Musk’s ‘hardline’ ultimatum sparks exit, leaving Twitter in jeopardy

(Bloomberg) — Elon Musk gave employees of Twitter Inc. ultimatum to either commit to the company’s new “hardcore” work environment or leave. Many more employees declined to sign up than expected, potentially jeopardizing Twitter’s operations, according to people familiar with the matter.

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So many employees decided to leave that it created a cloud of confusion about which people should still have access to company property. Twitter closed its offices until Monday, according to a memo seen by Bloomberg. “Continue to comply with company policy by refraining from discussing confidential information on social media, with the press or elsewhere,” the memo added.

Musk tried, in the final hours before his deadline, to convince people to stay. Key executives attended meetings as a Thursday afternoon deadline loomed to hear discussions about the social network’s future, according to people familiar with the matter. Musk, who earlier said he was strictly against remote work, also sent a follow-up email on Thursday, softening his tone.

“All that’s required for approval is that your manager takes responsibility for making sure you’re making an outstanding contribution,” he wrote, adding that staff should meet in person with their colleagues at least once a month.

It wasn’t enough. Twitter’s internal communication channels are filled with employees offering a greeting emoji, which has become a symbol of leaving the company. The former staff posted the greeting publicly, along with their internal Slack messages.

Some departing employees speculated that so many were leaving, along with their knowledge of how the product worked, that the social network might have trouble fixing problems or updating systems during its normal operation, according to people familiar with the matter. they know the subject.

Twitter’s future is also complicated by a possible national security review of Musk’s deal by the U.S. government, people familiar with the matter said earlier.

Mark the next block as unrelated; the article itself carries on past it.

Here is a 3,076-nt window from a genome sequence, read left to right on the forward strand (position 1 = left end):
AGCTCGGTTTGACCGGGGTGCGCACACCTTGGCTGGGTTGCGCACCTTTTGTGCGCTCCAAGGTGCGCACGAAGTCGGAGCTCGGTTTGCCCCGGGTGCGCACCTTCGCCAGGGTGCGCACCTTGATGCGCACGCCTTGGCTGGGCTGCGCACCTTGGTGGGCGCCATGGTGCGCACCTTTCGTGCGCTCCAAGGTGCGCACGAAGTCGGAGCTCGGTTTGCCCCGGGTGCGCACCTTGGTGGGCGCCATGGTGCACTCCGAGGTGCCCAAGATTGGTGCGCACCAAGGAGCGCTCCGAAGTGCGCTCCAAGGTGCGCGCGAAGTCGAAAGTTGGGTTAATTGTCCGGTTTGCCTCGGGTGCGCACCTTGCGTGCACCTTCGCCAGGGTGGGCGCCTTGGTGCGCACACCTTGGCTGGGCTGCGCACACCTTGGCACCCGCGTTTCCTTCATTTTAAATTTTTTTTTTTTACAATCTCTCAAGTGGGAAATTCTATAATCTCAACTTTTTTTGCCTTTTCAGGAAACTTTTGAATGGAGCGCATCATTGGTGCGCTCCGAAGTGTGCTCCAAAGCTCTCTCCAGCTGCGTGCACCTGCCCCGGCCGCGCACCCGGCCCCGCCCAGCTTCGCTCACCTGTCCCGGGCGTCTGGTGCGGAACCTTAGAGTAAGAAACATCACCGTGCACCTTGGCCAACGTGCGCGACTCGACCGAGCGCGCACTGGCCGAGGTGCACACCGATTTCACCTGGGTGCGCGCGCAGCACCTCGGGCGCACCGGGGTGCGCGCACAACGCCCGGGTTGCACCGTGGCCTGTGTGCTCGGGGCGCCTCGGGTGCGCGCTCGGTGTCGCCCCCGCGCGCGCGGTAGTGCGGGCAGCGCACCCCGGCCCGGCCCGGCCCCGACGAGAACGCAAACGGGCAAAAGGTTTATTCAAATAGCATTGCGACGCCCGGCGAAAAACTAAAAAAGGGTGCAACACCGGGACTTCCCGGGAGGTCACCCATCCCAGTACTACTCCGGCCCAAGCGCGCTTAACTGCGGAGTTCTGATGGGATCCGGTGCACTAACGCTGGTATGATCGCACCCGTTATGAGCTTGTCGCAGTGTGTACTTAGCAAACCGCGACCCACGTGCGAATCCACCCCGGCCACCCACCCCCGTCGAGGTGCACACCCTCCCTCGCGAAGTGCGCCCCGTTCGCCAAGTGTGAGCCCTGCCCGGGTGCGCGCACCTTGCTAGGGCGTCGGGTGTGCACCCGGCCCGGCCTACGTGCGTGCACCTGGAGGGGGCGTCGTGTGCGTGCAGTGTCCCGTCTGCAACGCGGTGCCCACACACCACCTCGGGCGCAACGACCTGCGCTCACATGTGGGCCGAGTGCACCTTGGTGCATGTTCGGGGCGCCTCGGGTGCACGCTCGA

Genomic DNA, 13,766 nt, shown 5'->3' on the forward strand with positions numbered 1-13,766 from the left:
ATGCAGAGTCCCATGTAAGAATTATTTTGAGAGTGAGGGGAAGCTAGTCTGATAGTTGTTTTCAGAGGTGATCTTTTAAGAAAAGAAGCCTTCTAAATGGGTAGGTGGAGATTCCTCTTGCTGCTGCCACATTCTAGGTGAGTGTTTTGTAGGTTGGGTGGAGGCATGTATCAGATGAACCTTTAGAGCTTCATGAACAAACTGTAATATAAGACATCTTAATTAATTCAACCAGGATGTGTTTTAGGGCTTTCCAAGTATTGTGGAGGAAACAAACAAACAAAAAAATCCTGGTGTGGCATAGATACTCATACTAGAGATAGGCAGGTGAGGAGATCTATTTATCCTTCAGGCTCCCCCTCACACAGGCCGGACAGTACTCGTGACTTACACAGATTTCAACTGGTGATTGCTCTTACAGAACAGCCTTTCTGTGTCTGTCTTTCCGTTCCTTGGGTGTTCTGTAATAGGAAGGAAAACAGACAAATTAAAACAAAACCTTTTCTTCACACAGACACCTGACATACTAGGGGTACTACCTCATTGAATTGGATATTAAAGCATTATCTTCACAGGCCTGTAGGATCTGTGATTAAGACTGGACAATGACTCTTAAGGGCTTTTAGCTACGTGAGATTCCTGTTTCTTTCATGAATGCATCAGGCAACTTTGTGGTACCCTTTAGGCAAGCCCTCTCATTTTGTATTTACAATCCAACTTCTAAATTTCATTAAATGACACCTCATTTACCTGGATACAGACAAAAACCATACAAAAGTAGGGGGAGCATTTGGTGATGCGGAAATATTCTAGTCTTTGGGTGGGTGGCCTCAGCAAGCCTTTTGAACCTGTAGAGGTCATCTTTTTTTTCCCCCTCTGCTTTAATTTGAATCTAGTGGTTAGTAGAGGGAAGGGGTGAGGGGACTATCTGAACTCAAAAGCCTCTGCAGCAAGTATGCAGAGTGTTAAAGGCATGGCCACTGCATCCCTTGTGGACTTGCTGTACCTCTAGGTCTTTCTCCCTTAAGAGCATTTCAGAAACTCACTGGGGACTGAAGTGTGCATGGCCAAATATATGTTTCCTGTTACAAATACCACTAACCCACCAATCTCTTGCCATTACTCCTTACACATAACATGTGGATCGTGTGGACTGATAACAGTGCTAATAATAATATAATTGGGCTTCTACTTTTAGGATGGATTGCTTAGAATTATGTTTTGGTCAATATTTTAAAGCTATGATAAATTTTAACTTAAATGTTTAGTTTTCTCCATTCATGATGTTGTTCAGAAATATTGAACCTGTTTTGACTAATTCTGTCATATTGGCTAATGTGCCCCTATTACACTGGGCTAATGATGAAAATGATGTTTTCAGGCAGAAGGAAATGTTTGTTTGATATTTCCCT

Elon Musk’s Turbulent Twitter Takeover: Timeline

Musk on Wednesday asked employees to formally declare whether they were willing to continue working at the company — a commitment that would involve “many hours of high-intensity work.” Workers had until 5 p.m. Eastern time Thursday to fill out a Google form.

The form included only one possible answer: “Yes.” Anyone who failed to accept the form within the deadline was told that they would be out of the company with three months of severance pay.

Musk’s ultimatum came less than two weeks after he laid off 50% of Twitter’s workforce, or about 3,700 employees. Many Twitter employees consulted lawyers this week to decide what to do. The letter contained almost no details about the severance packages, and it was not immediately clear whether workers would receive legal protections that would allow them to keep stock awards or maintain insurance coverage.

Musk brought back leaders who had left, either as part of his own layoffs or because of resignations, to convince others to stay, one of the people said. One returning leader is Ella Irwin, who will manage employees in Trust and Safety, according to a person familiar with the matter, who declined to be identified discussing non-public changes.

Musk later sent a follow-up email about the remote work, according to a screenshot seen by Bloomberg. “Any manager who falsely claims that someone reporting to them is doing a great job or that a particular role is necessary, whether remote or not, will be removed from the company.

(Updates with more departures ahead)

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